3. Encourages the Government of Liberia and UNMIL to continue to make progress in the transition planning process and address the critical gaps that need to be filled in order to facilitate a successful transition, including by prioritizing tasks, to include promotion of human rights and reconciliation, assess security challenges inclusive of the border, strengthen democratic institutions and extend state authority and services throughout the country;
4. Endorses the Secretary-General’s recommendation, contained in the report S/2012/230, that UNMIL’s current military strength of seven infantry battalions shall decrease by four infantry battalions and related enablers, totaling approximately 4,200 personnel, in three phases between September 2012 and July 2015, subject to and consistent with conditions in the area of operations, leaving UNMIL’s military strength at three infantry battalions and related enablers, totaling approximately 3,750 personnel, by July 2015, and in that respect authorizes the Secretary-General to implement the first phase reducing the military component by 1,990 personnel between October 2012 and September 2013;
5. Further decides to increase the number of UNMIL’s authorized formed police units by three additional units, totaling 420 personnel, from its current strength of seven formed police units, totaling 1,375 personnel, for a new authorized ceiling of 1,795 personnel, and further decides that such additional units shall be deployed to Liberia as soon as available, with the first unit deploying no later than January 2013;
6. Emphasizes that future reconfigurations of UNMIL should be determined on the basis of the evolution of the situation on the ground and on the achievement of an improved capacity of the Government of Liberia to effectively protect the population through the establishment of sustainable and effective security forces with a view to progressively take over UNMIL’s security role;
7. Recognizes that this transition will require qualified specialist advisors to assist and support the SRSG in working with the Government of Liberia to meet transition goals, and requeststhe Secretary-General to ensure that UNMIL has the requisite qualified specialist advisors who have the experience and professional skills appropriate to this transition phase in order to enhance mentoring in priority areas, as outlined in the Secretary-General’s report S/2012/230; and requests that such qualified specialist advisors be made available to the SRSG to fill gaps that might exist in meeting the goal of increasing the capacity of the Government of Liberia, particularly the LNP, to implement sustainable rule of law, justice, governance and SSR programs, including mechanisms to hold perpetrators of sexual and gender-based violence accountable;
8. Emphasizes that in order to be sustainable, the transition planning process should take into account broad challenges, including governance and the rule of law as well as the political context, and calls on UNMIL to make the appropriate internal adjustments and, at the request of the Government of Liberia, and consistent with its mandate, support the people and the Government of Liberia in taking forward the identified priorities, including national reconciliation, constitutional reform and decentralization, while enhancing its support for security sector and rule of law reforms;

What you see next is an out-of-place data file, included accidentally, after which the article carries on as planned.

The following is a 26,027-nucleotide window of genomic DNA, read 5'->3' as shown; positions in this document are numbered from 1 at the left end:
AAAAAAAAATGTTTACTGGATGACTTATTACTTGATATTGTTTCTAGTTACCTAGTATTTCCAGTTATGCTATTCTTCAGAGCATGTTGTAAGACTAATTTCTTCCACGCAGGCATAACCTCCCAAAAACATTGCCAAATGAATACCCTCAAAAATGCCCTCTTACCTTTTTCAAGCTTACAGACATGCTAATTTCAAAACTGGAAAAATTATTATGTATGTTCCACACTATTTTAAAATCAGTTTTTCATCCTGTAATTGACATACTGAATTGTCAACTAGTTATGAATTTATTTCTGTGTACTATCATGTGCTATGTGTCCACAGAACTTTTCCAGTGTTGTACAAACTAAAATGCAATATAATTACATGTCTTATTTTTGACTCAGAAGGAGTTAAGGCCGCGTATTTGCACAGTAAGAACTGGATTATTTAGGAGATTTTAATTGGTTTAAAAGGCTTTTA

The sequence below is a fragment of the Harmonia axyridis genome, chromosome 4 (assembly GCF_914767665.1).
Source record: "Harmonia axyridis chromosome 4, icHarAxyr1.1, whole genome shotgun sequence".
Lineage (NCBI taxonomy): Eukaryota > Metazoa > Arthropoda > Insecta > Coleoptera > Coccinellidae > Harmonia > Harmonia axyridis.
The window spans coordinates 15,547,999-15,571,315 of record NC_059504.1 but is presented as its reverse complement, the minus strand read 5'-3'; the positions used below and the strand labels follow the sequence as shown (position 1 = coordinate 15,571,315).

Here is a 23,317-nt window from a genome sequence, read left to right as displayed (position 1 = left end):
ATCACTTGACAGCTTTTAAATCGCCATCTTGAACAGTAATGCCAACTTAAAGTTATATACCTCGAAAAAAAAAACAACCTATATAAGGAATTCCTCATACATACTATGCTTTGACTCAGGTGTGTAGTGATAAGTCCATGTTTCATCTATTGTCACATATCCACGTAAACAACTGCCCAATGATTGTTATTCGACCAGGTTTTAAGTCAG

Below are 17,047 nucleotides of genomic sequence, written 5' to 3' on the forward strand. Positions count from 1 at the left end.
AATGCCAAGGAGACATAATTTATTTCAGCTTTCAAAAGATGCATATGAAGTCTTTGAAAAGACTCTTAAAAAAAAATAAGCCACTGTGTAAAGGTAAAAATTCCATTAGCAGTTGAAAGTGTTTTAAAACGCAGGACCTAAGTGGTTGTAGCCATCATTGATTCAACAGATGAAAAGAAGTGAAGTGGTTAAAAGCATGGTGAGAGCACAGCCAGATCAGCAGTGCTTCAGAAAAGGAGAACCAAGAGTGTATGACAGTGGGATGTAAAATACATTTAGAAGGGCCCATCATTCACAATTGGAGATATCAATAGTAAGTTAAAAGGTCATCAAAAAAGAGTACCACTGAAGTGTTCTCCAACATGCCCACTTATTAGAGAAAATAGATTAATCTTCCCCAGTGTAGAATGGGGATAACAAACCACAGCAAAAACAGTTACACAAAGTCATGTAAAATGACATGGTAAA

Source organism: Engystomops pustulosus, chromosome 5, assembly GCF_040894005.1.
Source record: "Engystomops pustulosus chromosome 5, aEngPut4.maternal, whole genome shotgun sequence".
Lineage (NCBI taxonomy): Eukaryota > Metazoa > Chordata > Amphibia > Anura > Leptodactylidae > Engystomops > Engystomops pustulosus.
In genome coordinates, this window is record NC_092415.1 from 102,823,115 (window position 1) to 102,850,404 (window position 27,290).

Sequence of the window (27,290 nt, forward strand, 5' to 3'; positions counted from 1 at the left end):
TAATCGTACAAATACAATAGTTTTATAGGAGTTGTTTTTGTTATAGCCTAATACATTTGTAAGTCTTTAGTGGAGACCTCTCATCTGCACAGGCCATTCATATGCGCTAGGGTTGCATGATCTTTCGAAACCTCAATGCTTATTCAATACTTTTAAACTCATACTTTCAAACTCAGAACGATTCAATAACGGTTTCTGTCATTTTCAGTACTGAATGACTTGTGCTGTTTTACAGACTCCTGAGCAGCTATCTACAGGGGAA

9. Reiterates its calls on the Government of Liberia to continue to combat sexual and gender-based violence and, in coordination with UNMIL, to continue to combat impunity for perpetrators of such crimes and to provide redress, support, and protection to victims;
10. Encourages UNMIL to ensure regular interaction with the civilian population to raise awareness and understanding about its mandate and activities, within existing resources;
11. Requests UNMIL to continue to support the participation of women in conflict prevention, conflict resolution and peacebuilding, including in decision-making roles in post-conflict governance institutions, appointed and elected in Liberia, within existing resources;
12. Calls upon the Governments of Côte d’Ivoire and Liberia to continue to enhance their cooperation, particularly with respect to the border area, including through increasing monitoring, information sharing and conducting coordinated actions, and in developing and implementing a shared border strategy to inter alia support the disarmament and repatriation of foreign armed elements on both sides of the border and the voluntary return of refugees;
13. Calls upon the United Nations in Côte d’Ivoire and Liberia, including all components of UNOCI and UNMIL, within their respective mandates, capabilities and areas of deployment, to enhance their support for the stabilization of the border area, including through their increased cooperation and the development of a shared, strategic vision and plan, in support of the Ivoirian and Liberian authorities;
14. Takes note of the endorsement, in its resolution 2062 (2012), of the Secretary-General’s recommendation to transfer the three armed helicopters, currently deployed in UNMIL, to UNOCI, to be used in both Côte d’Ivoire and Liberia along and across their border;
15. Calls upon the donor community to support the Government of Liberia, as well as the United Nations, and other humanitarian actors, as appropriate, in their response to the Ivoirian refugees still present in Liberia;
16. Emphasizes the need for coherence between, and integration of, peacekeeping, peacebuilding, and development to achieve an effective response to post-conflict situations, requests that the Secretary-General, in conjunction with the United Nations Country Team and international partners, to continue to coordinate and collaborate with the Peacebuilding Commission (PBC), and calls for the timely completion of the justice and security hubs, with requisite full staffing to make these hubs fully operational, to contribute to improved access to justice and security services throughout Liberia; and encourages the PBC, following close consultation with the Government of Liberia, to continue to report on the findings of its missions and its recommendations on how it can accelerate progress on security sector reform, rule of law, and national reconciliation;
17. Underscores the importance that the military concept of operations and rules of engagement be regularly updated and be fully in line with the provisions of this resolution, and requests the Secretary-General to report on them to the Security Council and troop-contributing countries;